HP Compaq 8200 Elite Ultra-Slim: The Littlest Desktopby Dustin Sklavos on September 29, 2011 10:40 AM EST
Introducing the HP Compaq 8200 Elite Ultra-Slim
If you've been following along for a while, it should be pretty clear that around here, we're fans of doing a little computing. Awkward turns of phrase notwithstanding, we thought we'd seen the smallest HP had to offer when we tackled the Z210 SFF desktop not too long ago. But we were wrong, and today we present you with the smallest desktop computer in HP's enterprise lineup. Wearing its power supply on the outside, meet the HP Compaq 8200 Elite Ultra-Slim.
Get a load of that. Admittedly consumer desktops (and nettops) can get just a bit smaller, but the HP Compaq 8200 Elite Ultra-Slim is still pretty impressively diminutive. Once you get this small it's very hard to include any kind of real graphics hardware, so even the entry level Quadro found in the Z210 is absent here, but other than that you'll see it's a surprisingly fully-featured little computer.
HP offers several pre-configured variants of the 8200 Elite Ultra-Slim, and they shipped us the top XZ788UT model. They also have custom-build options available, with a much larger selection of parts on tap. Here's what we received in our review sample.
|HP Compaq 8200 Elite Ultra-Slim Specifications|
Intel Core i5-2500S
(4x2.7GHz, 32nm, 6MB L3, turbo to 3.7GHz, 65W)
|Motherboard||HP Proprietary Motherboard with Q67 chipset|
|Memory||1x4GB Samsung DDR3-1333 SO-DIMM (expandable to 16GB)|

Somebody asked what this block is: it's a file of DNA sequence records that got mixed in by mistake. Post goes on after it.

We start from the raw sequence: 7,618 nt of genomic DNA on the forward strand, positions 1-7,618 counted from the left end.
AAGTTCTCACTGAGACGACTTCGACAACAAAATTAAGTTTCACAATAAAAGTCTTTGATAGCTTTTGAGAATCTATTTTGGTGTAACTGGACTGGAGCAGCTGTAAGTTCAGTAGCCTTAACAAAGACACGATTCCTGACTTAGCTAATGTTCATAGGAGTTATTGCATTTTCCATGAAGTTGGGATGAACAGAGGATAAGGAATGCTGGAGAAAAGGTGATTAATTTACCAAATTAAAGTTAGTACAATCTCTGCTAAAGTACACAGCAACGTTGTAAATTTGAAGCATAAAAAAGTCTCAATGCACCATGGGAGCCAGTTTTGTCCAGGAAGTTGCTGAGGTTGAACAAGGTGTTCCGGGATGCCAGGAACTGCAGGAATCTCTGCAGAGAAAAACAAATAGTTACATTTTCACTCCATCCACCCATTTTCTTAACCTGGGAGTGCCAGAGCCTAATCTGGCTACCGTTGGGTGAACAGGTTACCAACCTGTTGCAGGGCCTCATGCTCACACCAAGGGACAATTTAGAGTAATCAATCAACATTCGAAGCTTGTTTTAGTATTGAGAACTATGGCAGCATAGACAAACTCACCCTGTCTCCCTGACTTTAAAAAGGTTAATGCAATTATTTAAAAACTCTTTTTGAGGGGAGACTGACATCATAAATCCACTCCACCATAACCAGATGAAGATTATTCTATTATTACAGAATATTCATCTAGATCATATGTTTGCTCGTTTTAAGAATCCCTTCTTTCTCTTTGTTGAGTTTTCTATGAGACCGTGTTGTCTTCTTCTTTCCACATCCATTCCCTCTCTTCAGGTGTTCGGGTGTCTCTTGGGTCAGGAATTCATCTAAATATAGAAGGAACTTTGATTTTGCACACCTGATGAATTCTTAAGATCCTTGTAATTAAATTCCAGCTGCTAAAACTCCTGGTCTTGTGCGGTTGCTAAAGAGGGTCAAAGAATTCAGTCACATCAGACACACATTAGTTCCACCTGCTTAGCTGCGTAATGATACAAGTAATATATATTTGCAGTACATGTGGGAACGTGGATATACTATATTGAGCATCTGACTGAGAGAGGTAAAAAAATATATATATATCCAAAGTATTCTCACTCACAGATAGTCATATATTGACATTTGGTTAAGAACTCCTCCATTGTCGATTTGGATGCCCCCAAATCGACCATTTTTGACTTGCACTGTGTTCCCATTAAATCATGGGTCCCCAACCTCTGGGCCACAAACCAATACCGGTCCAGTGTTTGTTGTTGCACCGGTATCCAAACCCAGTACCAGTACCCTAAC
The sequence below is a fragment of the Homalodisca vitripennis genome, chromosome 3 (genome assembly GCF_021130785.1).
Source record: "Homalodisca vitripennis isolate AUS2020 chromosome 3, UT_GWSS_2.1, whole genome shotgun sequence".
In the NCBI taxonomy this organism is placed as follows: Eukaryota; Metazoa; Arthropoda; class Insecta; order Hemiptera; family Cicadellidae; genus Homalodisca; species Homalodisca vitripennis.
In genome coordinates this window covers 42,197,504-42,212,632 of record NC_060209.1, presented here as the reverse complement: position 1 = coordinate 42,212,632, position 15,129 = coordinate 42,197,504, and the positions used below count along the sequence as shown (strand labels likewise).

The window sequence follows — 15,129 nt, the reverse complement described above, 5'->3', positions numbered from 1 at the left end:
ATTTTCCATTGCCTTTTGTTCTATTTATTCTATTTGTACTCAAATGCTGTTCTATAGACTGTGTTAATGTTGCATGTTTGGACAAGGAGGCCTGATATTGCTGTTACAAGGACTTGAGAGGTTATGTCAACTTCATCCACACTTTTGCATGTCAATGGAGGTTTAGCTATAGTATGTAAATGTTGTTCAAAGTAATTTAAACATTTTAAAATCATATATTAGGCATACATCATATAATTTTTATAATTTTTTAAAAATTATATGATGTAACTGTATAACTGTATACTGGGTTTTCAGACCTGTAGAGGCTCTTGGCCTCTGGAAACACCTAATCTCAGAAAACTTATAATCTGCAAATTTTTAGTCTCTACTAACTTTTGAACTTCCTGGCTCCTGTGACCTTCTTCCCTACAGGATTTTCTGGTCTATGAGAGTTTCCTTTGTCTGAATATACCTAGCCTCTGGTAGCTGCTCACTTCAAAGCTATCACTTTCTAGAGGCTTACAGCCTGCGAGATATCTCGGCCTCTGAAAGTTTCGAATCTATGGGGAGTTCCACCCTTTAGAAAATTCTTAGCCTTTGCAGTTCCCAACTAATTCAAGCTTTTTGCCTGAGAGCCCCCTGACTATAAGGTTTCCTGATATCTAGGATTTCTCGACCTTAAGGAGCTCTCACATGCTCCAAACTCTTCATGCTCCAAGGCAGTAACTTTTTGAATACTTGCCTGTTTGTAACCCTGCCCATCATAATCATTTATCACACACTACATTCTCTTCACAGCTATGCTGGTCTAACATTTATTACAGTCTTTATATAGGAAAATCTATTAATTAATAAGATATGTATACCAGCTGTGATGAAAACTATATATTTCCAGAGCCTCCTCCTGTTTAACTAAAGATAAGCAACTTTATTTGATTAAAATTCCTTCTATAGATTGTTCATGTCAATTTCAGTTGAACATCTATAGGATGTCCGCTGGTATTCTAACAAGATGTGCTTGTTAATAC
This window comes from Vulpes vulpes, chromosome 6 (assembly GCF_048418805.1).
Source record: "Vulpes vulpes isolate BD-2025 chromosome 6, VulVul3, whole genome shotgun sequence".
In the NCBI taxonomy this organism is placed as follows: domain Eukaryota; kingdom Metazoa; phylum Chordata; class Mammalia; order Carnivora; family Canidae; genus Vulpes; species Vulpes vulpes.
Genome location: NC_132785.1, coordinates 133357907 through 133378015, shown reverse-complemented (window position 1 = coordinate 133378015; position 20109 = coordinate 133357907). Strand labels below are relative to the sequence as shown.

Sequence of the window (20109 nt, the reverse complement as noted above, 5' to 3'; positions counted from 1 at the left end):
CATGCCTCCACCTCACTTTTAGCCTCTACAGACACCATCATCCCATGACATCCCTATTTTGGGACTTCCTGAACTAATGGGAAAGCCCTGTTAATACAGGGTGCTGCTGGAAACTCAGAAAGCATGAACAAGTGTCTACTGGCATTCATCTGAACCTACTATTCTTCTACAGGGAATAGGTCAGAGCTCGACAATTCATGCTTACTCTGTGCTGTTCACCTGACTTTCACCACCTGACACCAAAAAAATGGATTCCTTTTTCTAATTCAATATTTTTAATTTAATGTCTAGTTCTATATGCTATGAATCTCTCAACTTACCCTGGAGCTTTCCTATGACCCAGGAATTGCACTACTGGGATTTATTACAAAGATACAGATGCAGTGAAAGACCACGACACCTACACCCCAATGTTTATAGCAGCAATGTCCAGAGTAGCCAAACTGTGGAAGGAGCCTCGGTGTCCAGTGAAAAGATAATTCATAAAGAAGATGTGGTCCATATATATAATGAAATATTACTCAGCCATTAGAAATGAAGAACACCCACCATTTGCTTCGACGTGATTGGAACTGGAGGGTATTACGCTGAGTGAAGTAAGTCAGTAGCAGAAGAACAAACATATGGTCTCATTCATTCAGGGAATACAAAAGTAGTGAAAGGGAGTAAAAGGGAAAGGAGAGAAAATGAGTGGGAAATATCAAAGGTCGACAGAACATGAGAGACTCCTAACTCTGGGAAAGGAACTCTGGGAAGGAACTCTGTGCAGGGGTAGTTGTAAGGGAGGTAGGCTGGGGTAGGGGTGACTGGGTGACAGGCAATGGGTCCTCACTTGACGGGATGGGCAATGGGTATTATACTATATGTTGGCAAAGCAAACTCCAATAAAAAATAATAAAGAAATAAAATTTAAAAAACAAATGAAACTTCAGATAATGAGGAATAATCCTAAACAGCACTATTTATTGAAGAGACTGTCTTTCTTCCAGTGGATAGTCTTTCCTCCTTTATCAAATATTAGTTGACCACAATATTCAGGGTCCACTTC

Intel HD Graphics 2000
(6 EUs, 850-1100MHz)
|Hard Drive(s)||Western Digital Scorpio Black 250GB 7200-RPM 2.5" SATA 3Gbps HDD|
|Optical Drive(s)||HP DVD+/-RW Combo Drive|
Intel 82579LM Gigabit Ethernet
Intel Centrino Advanced-N 6205 802.11a/b/g/n
Realtek ALC662 HD Audio
Speaker, mic/line-in jacks for stereo sound
4x USB 2.0
Headphone and mic jacks
6x USB 2.0
|Operating System||Windows 7 Professional 64-bit SP1|
9.9" x 10" x 2.6" (WxDxH), 6.8 lbs.
251 x 254 x 66 mm, 3.1 kg
SD Card Reader
87% Efficient PSU with active PFC
|Warranty||3-year parts, labor, and onsite service|
MSRP starts at $679; review configuration at $914
Available online starting at $770
You can immediately tell from the specs that the 8200 Elite Ultra-Slim is the kind of system designed more for mass deployment than any kind of serious, high performance computing. HP includes an MXM slot and Mini-PCIe slot inside the chassis for expansion, and for those that really want some for of discrete graphics a $61 upgrade to an AMD Radeon HD 5450 is available. With 80 Stream Processors, that's not a major upgrade from Intels HD 2000; it's a little dated but it's there if you need it. There's also no USB 3.0 support, but at least HP includes DisplayPort connectivity.
Moving to the CPU, the Intel Core i5-2500S is no slouch. Rated for a TDP of 65 watts instead of 95, it still manages to boast the same impressive top turbo core speed as its non-S-series counterpart. Other options range from basic Pentium CPUs all the way up to the i7-2600S. HP backs the CPU up with two SO-DIMM slots (and no ECC support), one of which is occupied in our review unit by a 4GB DDR3-1333 DIMM.
Keeping up with the "notebook in a desktop shell" motif is the 2.5" Western Digital Scorpio Black 7200-RPM mechanical hard drive and a slimline DVD+/-RW drive. (Note that SSDs are available in the custom configurator if desired.) HP also includes integrated wireless in the form of the Intel Centrino Advanced-N 6205 wireless chipset, which supports 802.11a/b/g/n connectivity. The 87% efficient PSU is an external power brick rated for 135 watts, more than enough to support this configuration.
None of the specs are going to set the world on fire, but being a business class system there are a few other extras we need to discuss. The major selling point for systems such as this is the warranty and support. The HP Compaq Elite 8200 comes standard with a 3-year onsite warranty, and in our experience business class systems are built and supported better than consumer offerings. Remember also that while HP is talking about selling off their consumer PC division, they want to keep the (more lucrative) business and enterprise lines.